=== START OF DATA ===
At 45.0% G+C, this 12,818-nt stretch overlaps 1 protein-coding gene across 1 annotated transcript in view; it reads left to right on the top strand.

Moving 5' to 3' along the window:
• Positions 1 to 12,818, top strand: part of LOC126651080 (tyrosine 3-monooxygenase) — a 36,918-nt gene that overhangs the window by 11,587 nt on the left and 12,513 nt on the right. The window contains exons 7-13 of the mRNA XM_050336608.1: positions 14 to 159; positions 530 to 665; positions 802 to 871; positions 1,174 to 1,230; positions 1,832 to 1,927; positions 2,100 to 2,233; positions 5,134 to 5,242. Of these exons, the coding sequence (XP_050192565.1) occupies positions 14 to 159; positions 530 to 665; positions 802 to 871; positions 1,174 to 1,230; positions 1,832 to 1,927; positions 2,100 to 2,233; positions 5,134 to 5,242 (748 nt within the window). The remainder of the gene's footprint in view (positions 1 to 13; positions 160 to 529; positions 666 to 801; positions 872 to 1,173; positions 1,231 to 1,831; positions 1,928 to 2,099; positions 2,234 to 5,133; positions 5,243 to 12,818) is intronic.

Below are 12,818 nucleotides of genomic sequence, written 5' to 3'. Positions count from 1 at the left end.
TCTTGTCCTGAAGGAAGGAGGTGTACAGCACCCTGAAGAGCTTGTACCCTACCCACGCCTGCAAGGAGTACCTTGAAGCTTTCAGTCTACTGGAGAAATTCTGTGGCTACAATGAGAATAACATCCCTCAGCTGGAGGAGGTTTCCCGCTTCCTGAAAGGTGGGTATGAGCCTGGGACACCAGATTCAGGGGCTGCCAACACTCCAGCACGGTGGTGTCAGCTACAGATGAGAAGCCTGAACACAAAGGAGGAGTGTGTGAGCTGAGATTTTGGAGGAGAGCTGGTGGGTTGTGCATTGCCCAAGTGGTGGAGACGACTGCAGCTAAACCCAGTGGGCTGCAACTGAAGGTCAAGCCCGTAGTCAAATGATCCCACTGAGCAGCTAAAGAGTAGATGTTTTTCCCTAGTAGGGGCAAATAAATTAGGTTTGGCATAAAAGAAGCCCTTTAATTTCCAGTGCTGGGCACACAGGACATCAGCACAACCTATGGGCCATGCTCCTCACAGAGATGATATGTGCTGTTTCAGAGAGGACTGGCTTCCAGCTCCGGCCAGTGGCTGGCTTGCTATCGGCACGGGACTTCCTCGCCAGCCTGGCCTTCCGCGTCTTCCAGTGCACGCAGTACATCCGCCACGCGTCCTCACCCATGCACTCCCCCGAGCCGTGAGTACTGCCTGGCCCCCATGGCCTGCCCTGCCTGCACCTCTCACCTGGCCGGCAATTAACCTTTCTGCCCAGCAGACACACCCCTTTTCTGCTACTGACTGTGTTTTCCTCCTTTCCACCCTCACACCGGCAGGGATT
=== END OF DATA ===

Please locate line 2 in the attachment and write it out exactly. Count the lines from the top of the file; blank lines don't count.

Moving 5' to 3' along the window: